‘World’s messiest car’ crammed with McDonald’s boxes makes Facebook users ‘sick’

The internet is equal parts disgusted and awed by photos of what may well be the world's messiest car.

Images of the grey Honda parked in a repair shop show every seat but the driver's piled high with McDonald's packaging, carrier bags and pieces of paper.

The junk reaches the car roof in some places, raising questions about how the owner could even get inside let alone see out the windows.

Due to the placement of the steering wheel on the left-hand side of the dashboard, the Honda would appear to belong to an American driver.

An Indiana man uploaded the photos to Facebook but he does not appear to be the owner of the vehicle.

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"Can't even make this up," he wrote in an accompanying caption.

"How do you not get fined or a citation for this crap? Hoarders on A&E come get your people."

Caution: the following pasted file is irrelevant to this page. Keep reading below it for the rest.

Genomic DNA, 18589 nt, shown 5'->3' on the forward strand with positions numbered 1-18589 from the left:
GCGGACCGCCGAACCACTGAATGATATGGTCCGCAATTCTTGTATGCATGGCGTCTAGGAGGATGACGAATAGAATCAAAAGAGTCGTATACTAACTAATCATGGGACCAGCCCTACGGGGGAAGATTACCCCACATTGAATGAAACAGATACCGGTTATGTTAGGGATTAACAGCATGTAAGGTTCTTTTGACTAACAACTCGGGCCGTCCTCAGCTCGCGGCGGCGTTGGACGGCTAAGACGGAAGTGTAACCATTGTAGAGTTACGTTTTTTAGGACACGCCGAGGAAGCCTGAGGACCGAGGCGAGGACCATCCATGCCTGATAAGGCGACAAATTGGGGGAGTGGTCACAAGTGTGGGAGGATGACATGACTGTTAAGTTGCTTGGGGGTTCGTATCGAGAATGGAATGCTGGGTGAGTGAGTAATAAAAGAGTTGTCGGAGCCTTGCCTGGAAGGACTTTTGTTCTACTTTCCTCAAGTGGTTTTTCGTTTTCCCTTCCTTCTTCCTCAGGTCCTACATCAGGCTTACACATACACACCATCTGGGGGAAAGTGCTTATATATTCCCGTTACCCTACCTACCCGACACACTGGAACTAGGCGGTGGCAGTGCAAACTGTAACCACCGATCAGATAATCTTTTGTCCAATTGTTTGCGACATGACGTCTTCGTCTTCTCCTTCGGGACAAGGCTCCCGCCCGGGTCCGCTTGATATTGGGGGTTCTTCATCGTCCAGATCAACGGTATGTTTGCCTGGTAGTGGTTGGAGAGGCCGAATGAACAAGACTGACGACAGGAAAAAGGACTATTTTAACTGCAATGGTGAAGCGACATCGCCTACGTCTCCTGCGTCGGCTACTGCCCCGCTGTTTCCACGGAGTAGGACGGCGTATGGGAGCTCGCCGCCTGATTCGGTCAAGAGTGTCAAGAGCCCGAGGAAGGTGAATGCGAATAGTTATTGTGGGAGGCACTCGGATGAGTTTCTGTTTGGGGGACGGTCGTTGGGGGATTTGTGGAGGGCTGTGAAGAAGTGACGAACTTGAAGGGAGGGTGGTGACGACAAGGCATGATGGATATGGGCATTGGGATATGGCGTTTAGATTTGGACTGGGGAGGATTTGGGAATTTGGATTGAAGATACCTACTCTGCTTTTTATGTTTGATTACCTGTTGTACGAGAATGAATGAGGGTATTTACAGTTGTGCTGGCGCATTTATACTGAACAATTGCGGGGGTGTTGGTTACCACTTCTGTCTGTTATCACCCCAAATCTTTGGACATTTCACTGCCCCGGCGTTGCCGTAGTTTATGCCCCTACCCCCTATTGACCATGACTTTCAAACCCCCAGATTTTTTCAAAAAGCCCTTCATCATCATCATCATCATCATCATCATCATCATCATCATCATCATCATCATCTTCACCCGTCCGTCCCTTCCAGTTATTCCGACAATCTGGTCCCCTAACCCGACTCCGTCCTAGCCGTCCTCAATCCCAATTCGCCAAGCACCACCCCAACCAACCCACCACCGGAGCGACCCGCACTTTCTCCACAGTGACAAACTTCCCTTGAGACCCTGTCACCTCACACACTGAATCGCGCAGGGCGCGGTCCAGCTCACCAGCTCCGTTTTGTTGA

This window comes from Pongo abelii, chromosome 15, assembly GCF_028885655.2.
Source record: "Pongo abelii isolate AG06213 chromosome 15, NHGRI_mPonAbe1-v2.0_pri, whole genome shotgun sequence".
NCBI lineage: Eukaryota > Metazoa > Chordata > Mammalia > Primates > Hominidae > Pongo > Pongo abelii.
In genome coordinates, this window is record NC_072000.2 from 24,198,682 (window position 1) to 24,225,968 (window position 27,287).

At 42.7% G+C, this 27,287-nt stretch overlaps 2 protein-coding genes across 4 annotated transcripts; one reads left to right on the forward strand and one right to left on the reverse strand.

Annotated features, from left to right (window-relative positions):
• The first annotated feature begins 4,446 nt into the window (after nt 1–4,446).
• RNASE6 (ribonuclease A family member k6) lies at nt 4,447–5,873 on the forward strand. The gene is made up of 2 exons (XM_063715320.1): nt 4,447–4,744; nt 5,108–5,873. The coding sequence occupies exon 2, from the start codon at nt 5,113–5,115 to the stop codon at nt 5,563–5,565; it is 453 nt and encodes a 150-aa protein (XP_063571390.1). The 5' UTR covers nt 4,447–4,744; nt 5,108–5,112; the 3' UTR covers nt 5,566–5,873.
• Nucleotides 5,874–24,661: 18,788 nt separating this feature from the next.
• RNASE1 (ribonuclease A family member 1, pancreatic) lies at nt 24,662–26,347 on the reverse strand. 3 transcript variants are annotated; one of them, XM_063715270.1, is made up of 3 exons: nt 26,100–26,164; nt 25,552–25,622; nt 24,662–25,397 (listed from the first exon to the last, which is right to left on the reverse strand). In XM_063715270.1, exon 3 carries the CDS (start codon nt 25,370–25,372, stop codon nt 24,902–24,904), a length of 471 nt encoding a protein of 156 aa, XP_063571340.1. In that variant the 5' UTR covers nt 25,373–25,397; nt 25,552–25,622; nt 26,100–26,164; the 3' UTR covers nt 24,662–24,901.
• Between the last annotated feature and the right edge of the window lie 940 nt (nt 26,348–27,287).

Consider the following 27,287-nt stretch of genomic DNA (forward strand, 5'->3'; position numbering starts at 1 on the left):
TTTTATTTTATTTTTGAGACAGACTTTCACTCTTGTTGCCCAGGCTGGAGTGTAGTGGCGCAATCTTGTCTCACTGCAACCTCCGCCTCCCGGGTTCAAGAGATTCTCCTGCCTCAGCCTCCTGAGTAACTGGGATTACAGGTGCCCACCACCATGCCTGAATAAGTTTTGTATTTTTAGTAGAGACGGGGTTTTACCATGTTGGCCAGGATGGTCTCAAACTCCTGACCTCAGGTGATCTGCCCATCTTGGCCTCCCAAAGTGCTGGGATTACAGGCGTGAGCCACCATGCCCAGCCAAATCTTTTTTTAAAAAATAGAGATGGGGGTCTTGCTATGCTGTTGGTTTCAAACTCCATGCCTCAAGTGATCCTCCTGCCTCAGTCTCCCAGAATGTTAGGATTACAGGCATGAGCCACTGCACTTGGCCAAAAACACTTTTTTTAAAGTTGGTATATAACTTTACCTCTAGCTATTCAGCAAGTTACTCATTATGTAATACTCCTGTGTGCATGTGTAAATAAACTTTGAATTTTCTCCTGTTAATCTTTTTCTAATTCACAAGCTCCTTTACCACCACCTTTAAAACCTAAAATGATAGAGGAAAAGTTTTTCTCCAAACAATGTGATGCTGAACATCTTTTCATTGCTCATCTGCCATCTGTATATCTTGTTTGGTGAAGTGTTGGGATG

Hoarders is a popular American television programme in which people who struggle with a hoarding addiction reveal how the habit is ruining their lives and get help from professionals.

The shocking post has so far racked up thousands of shares, likes and comments by users who can't believe their eyes.

"What a pig," one Facebook user wrote in response.

Another added: "It is a hoarder car for sure!"

"Makes me sick," a third remarked.

The NHS defines a hoarding disorder as when someone acquires an excessive number of items (typically of little or no monetary value) and stores them in a chaotic manner, resulting in "unmanageable amounts of clutter".

The behaviour is considered a significant problem if the clutter interferes with the person's everyday life such as blocking access to parts of their home, or if it's causing significant distress to them or their family.

"Hoarding disorders are challenging to treat because many people who hoard frequently do not see it as a problem, or have little awareness of how it's affecting their life or the lives of others," the NHS says on its official website.

"Many do realise they have a problem but are reluctant to seek help because they feel extremely ashamed, humiliated or guilty about it."

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